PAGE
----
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What Really Inspired ‘Surfer’, One Of The Greatest Guinness Ads Ever Made
By Yoon Sann Wong, 16 May 2017
There’s much to learn when you look back at classic ads that made history through their simplicity, great execution, and unique perspectives.
Previously you saw Nike’s impactful print ad that said so much sans a single word of copy—highlighted when Adweek sat down with John Mescall, McCann Worldgroup’s Global ECD, at One Show judging for its ‘Best Ads Ever’ series.
In its latest addition to the project, Adweek speaks to Keith Cartwright, Executive Creative Director at Butler, Shine, Stern & Partners, who names ‘Surfer’ for Guinness as one of his favorite spots of all time.
The 1999 commercial was created by Abbott Mead Vickers BBDO and directed by Jonathan Glazer. It likens the experience of waiting for a slow-poured pint of Guinness to anticipating the perfect wave, and ends off with the tagline, “Good things come to those who wait.” Similar to the aforementioned Nike ad made by Wieden + Kennedy in 1993, ‘Surfer’ was all about simplicity. Cartwright explained to Adweek:
“It was just so well crafted. Smart. Really simple. Not a ton of copy or dialogue. It didn’t need it. It sticks with me as a high bar in craft.”
Inspiration for ‘Surfer’ came not only from the old ‘Guinness is Good for You’ ads—fuelled largely by “a sort of strangeness or mythology” according to AMV BBDO art director Walter Campbell—but also Walter Crane’s 1890s painting ‘Neptune’s Horses’, pictured below. It features an army of colossal, ghostly horses galloping atop waves.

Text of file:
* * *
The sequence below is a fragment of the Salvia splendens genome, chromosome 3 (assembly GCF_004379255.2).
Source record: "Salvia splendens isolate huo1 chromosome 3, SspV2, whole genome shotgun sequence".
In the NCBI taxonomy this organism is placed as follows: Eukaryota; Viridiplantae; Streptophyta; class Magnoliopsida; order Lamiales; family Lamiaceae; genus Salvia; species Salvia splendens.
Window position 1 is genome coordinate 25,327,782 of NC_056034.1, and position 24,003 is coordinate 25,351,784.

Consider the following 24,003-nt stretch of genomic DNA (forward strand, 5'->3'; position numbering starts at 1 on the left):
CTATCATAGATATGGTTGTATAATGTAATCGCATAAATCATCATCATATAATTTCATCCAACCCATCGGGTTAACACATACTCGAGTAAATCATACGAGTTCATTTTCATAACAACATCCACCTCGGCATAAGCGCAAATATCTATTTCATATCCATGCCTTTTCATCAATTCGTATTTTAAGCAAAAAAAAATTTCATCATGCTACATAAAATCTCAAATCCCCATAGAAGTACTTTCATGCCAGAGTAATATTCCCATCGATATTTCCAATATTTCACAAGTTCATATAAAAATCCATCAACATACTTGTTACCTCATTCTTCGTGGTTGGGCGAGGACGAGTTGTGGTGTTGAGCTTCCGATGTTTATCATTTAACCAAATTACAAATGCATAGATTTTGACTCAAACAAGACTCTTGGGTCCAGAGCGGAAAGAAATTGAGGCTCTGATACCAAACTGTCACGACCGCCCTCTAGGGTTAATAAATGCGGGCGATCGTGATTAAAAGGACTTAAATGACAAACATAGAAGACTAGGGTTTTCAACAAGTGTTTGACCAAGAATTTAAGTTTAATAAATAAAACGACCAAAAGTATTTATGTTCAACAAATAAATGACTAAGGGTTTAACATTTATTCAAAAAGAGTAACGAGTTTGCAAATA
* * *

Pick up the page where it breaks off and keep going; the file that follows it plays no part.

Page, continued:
“We thought, ‘Wouldn’t it be amazing if we could bring that [painting] to life,” Campbell said.
The vision wouldn’t have been complete without what Cambell describes as the “Moby Dick-esque with a bit of Dylan Thomas” copywriting by Tomy Carty.
“Instead of making the kind of surf film where people say, ‘Hey, I’d like to do that’ we wanted to say, ‘Maybe you should think twice about coming out here.’”
‘Surfer’ clinched a Gold Lion in Cannes in 1999, two awards at the British Design and Art Direction Awards in 2000, and in 2002, was voted the best ad by the British public in the ‘100 Greatest TV Adverts’ of all time—a poll jointly conducted by Channel 4 and The Sunday Times.
Watch ‘Surfer’ below , followed by Adweek’s interview with Cartwright, who cites Burger King’s ‘Subservient Chicken’ by CP+B and Barbarian Group, and Nike’s ‘LeRoy Smith’ for the Jordan Brand—a campaign he’d worked on whilst at Wieden + Kennedy—as his other favorite spots of all time.
‘Neptune’s Horses’ by Walter Crane (1890), image via Wikimedia Commons
[via Adweek, images via video screenshot]
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